Is it possible to repair evaporator coils?

Yes. It is possible to repair evaporator coils, but often replacement is the preferred option.

Many components in a cooling system require simple repairs, but it is a little more complicated in the case of leaking evaporator coils. Over time, there is erosion in the coil’s inner lining, which weakens the metal. The outer part of the lining can also corrode, leading to further damage. The coil is then very susceptible to forming leaks.

Refrigerant leaks from within the coil can be repaired, but replacement of the coil is the preferred solution. In the long run, this can turn out to be less expensive than the cost of repairs, as every time you have to do this repair, you also need to recharge the system with fresh refrigerant.

When should I replace my AC evaporator coil?

A leaking evaporator coil needs to be replaced. Repairs can be cheaper, but it is a fix that may not last for a long time. A repaired coil will only bring back its performance efficiency to between 50 and 75 per cent. 

What is the difference between an evaporator coil and a condenser coil?

Condenser coils and evaporator coils have a similar design. Their functions, however, are entirely opposite to each other. An evaporator coil picks up heat from the air inside, while a condenser coil releases the heat to the air outside.

Heat energy load that is removed from the home, and is in compression in the hot vapour, will get released as soon as the refrigerant circulates in the coil and is condensed into a liquid.

As this heat load is released by the refrigerant, a fan in the unit blows it through the passages in the condenser coil and disperses it into the surrounding outside air.

Related Read: The Main Difference Between The Condenser Coil And The Evaporator Coil In Your AC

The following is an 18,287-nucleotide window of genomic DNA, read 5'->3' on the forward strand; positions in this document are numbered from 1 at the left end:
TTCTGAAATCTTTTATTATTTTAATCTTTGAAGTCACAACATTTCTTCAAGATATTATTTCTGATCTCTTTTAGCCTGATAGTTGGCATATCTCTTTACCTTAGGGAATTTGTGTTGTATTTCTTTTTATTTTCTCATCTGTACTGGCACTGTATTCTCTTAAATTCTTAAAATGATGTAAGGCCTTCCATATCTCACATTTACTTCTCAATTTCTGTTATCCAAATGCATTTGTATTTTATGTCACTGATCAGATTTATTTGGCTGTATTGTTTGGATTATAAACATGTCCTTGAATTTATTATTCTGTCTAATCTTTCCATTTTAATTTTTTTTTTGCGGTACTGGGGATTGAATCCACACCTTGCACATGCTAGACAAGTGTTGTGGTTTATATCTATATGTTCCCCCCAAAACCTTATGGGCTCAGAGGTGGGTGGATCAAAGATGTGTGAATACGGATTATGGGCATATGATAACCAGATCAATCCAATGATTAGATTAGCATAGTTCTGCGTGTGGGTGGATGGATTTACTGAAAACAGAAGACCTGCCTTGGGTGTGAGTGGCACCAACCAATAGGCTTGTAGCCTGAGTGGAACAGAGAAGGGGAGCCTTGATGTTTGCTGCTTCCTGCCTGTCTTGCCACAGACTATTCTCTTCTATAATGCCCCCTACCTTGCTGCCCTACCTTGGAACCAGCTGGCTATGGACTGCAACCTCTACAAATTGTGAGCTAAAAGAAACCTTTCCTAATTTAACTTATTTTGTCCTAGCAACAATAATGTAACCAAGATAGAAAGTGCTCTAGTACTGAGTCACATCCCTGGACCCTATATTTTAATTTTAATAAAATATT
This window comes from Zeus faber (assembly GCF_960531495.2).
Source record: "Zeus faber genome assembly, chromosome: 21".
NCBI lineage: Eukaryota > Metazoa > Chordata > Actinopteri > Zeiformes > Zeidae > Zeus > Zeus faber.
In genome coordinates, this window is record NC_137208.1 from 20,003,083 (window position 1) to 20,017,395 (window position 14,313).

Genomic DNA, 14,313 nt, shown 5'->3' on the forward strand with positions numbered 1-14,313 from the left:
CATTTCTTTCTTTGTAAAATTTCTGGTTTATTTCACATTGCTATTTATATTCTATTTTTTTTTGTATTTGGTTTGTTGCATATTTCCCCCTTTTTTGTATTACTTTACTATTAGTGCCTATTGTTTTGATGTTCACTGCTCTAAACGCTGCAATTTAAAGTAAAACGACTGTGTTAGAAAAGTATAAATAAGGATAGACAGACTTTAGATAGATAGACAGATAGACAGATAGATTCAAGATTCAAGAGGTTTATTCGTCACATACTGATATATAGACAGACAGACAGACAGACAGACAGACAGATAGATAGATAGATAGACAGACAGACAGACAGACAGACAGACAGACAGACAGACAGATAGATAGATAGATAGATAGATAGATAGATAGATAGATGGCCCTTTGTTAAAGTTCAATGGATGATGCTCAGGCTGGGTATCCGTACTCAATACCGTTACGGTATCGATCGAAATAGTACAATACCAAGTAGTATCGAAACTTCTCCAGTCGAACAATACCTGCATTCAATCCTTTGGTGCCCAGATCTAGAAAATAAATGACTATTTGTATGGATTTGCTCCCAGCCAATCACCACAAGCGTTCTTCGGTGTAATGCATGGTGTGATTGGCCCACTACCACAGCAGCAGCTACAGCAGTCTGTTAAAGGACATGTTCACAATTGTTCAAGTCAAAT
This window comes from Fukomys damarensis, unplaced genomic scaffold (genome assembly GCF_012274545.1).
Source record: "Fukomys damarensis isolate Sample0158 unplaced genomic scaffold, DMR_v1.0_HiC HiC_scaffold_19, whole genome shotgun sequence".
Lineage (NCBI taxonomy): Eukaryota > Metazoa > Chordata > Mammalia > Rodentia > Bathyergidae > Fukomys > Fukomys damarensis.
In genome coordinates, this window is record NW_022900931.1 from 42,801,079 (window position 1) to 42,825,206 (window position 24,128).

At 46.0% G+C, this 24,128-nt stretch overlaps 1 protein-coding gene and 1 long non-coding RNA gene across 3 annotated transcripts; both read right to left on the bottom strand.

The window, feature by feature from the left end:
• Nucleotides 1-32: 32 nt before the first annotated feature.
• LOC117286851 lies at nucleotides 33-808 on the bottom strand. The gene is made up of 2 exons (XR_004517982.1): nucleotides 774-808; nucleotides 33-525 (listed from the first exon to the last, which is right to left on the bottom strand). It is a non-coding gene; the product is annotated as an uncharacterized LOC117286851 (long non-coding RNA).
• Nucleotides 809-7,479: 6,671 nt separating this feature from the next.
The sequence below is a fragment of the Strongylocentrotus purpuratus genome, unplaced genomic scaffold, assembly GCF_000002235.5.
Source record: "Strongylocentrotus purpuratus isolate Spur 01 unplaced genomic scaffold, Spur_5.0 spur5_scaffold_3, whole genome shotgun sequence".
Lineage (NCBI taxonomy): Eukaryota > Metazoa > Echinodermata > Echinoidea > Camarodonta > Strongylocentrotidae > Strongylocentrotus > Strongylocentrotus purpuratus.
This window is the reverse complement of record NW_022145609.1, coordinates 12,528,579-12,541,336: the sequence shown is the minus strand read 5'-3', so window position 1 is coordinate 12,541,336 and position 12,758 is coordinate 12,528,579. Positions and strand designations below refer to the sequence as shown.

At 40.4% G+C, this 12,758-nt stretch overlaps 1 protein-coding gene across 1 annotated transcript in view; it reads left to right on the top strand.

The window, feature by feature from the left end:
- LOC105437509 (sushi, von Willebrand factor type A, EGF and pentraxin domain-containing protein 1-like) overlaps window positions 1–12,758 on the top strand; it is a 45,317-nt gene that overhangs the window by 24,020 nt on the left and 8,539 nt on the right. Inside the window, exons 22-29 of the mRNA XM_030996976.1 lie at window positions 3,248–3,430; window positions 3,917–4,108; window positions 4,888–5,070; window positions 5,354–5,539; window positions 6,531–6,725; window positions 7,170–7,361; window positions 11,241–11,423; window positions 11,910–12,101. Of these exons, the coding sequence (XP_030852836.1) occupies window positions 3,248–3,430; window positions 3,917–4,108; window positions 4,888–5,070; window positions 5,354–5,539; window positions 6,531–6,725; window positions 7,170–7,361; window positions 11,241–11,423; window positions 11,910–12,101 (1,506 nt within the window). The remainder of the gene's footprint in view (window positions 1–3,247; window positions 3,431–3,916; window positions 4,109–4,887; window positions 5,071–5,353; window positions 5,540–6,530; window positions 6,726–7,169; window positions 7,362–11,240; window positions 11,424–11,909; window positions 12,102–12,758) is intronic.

How do you clean an evaporator coil without removing it?

  1. Switch off the thermostat in the AC.
  2. Remove the panel that can give you access to the evaporator coil.
  3. Buy a spray cleaner can, one that does not require rinsing and has clear instructions. Spray this cleaner on the evaporator coil.
  4. Stubborn debris can be removed by using a gentle paintbrush or nylon brush.
  5. Once the coil is cleaned, the access panel can be replaced, and the AC turned on.  

If you can follow these simple steps, do so; otherwise, call your AC service provider to get this cleaning done.

Is it normal for evaporator coils to be wet??

Evaporator coils also dehumidify the air by collecting moisture from it. Typically, this moisture inside the home will gather on the evaporator coil and drip down into a drain pan located just below it.

How long do AC evaporator coils last?

Regular maintenance of an AC can allow an evaporator coil to live its full life span. This, with regular maintenance, can be as long as 10 to 15 years and compares well with the ideal lifespan of the AC unit itself.


We hope you found this article informative and helpful. If you have any questions, need help replacing your evaporator coil or want to schedule a service call with our team of experts, contact us today. Our technicians are always happy to answer your questions about AC Evaporators!

Related Read: 2 Types Of Air Conditioner Coils And How These Coils Work